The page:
NORTHAMPTON — Karin Jeffers, president and CEO of nonprofit behavioral-health agency Clinical & Support Options (CSO), has become the newest board member of the National Council for Behavioral Health. Jeffers earned the greatest number of votes during a recent special election to replace outgoing board member Tomas Jankowski.
Jeffers will be one of two representatives for the National Council Region 1, which includes Connecticut, Maine, Massachusetts, New Hampshire, Rhode Island, and Vermont. She will serve out the remainder of Jankowski’s term (until June 30, 2023) and be eligible to run for two additional three-year terms thereafter.
The National Council for Behavioral Health is a membership association that advocates for policies ensuring all Americans have access to comprehensive, high-quality behavioral healthcare. It is made up of 3,381 member organizations across the U.S. that deliver mental health and addiction treatment and services.
The National Council board is composed entirely of elected volunteers from the staff and community boards of National Council member organizations. Board members are elected by National Council member organizations in each of 10 regions covering the entire U.S.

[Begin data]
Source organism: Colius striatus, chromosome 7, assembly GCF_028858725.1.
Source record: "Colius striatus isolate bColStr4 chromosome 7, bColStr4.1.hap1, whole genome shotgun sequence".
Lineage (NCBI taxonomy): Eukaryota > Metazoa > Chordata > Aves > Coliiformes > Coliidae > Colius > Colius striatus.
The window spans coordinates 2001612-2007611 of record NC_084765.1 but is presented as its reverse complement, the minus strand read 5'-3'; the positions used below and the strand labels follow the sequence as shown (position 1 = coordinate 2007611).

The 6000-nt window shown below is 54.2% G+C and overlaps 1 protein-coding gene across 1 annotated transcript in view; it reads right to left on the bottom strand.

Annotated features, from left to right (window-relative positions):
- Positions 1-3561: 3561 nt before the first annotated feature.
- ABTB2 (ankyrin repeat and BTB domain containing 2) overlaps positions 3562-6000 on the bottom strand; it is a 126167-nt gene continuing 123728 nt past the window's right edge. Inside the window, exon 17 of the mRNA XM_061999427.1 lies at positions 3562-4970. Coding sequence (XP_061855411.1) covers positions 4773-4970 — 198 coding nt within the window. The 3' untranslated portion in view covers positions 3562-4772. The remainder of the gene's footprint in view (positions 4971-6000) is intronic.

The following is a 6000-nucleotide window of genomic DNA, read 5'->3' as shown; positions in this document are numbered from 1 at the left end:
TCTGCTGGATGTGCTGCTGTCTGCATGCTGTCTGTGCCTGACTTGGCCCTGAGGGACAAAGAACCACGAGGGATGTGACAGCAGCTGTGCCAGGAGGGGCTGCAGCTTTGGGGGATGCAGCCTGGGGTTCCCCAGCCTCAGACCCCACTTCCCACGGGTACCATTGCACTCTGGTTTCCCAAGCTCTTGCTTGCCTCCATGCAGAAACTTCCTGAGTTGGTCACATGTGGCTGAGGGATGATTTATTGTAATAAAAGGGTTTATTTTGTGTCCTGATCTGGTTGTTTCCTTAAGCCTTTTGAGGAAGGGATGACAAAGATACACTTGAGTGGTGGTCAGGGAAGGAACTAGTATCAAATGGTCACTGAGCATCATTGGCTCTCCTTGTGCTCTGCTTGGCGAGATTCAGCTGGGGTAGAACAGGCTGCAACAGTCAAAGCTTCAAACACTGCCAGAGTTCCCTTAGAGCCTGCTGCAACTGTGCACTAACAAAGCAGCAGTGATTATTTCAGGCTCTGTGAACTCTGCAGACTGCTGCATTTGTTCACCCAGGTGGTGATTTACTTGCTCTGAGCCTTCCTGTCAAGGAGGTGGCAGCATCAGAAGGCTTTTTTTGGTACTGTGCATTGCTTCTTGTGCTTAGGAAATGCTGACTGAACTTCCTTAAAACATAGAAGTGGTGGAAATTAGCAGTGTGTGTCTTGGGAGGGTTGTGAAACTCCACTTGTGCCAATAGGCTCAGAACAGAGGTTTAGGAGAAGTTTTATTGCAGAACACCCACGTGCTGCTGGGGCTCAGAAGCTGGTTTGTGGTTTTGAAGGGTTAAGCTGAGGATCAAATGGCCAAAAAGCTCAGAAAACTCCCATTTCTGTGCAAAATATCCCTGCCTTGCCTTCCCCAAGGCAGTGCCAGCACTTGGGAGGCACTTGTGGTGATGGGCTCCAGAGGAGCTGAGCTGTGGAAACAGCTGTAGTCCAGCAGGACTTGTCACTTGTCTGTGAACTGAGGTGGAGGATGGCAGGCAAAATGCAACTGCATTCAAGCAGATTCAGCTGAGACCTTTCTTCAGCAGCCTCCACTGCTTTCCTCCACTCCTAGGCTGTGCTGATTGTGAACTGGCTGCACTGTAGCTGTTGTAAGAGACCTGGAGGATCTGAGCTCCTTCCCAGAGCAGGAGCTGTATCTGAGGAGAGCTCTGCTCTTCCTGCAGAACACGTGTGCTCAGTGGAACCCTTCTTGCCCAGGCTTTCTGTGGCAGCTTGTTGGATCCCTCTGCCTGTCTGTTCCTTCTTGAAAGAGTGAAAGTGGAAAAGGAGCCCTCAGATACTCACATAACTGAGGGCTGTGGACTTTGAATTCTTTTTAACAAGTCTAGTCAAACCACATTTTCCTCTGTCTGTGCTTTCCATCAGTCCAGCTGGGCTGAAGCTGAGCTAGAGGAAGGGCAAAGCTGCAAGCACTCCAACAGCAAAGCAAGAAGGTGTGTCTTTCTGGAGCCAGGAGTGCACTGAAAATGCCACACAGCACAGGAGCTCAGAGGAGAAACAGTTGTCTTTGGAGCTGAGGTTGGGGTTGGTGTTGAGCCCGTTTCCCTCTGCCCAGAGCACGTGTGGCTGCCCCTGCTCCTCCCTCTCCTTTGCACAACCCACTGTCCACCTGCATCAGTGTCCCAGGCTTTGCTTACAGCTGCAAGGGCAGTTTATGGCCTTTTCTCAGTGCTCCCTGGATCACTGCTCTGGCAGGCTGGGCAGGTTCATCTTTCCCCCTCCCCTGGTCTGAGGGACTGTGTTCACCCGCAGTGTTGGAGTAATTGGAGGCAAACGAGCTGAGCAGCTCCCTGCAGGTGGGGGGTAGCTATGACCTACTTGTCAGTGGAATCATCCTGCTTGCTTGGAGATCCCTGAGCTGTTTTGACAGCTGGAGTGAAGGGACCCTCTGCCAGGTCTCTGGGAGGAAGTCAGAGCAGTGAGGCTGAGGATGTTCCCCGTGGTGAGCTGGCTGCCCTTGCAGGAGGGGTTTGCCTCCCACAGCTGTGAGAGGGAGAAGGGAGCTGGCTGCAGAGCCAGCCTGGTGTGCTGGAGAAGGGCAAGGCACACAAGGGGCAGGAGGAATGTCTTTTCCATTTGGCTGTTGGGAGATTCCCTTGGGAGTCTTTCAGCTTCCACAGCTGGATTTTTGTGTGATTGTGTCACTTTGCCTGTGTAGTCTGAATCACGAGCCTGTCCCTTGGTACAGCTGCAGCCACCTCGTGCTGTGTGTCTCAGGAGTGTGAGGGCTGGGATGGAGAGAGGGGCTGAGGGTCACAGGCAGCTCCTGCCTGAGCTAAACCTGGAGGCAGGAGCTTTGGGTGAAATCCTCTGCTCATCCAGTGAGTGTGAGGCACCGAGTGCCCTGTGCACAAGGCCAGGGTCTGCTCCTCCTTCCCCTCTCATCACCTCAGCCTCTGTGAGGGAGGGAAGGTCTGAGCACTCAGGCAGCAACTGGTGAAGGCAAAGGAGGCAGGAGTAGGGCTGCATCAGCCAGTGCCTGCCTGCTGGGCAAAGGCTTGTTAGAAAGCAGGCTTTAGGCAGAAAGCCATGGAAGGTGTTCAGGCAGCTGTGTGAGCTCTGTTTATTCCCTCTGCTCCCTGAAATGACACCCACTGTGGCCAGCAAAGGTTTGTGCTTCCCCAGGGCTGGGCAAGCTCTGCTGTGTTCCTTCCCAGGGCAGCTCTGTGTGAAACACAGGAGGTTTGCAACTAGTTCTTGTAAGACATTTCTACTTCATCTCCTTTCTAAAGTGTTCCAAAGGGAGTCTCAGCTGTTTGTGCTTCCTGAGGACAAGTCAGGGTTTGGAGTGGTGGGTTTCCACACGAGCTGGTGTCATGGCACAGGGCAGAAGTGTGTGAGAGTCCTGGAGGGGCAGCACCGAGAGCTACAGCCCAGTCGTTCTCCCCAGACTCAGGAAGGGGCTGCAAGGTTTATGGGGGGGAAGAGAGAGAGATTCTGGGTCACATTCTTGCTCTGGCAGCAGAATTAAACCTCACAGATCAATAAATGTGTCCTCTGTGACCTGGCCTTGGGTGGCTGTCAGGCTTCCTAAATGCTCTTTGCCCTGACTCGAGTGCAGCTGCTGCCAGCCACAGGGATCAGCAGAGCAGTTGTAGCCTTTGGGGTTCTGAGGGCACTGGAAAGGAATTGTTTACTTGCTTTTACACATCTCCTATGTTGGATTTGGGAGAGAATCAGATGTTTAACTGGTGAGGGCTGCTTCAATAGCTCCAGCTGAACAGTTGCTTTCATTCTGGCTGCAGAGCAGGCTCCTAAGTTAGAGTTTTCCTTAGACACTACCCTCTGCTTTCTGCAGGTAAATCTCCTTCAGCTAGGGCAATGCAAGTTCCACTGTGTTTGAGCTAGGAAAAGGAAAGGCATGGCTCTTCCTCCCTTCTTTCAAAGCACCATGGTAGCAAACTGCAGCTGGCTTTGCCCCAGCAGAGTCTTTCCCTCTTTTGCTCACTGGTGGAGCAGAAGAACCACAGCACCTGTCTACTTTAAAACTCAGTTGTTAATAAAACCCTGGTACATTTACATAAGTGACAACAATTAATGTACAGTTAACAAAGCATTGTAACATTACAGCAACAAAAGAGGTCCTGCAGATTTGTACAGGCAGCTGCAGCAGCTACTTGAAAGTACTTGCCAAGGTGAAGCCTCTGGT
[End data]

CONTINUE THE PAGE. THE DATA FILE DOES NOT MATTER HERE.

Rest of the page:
“As the president and CEO of a nonprofit, Massachusetts-based agency, I am a knowledgeable supporter of National Council priorities,” Jeffers told her National Council constituents. “These include certified community behavioral-health-clinic expansion to all 50 states; policy to address the addiction crisis in the U.S.; the imperative need for policy supporting our workforce; and improved opportunities for mental-health first aid across our nation.”
Jeffers has served as CSO’s president and CEO since 2005. During her tenure at the helm, the agency has grown from a $4 million organization with fewer than 90 employees across just three Greenfield locations to what is now a $44 million agency with more than 750 employees at 20 locations across Western and Central Mass.
Joining the National Council Board is not Jeffers’ first foray into public policy. In addition to being a longtime National Council member, she also serves on the board of the Assoc. of Behavioral Health (ABH), which is instrumental in lobbying for positive change in statewide and national policies governing healthcare. In fact, she served as ABH’s board chair from 2016 to 2018, and as its children’s CEO policy committee chair from 2012 to 2020. She currently chairs the ABH CEO committee on emergency services.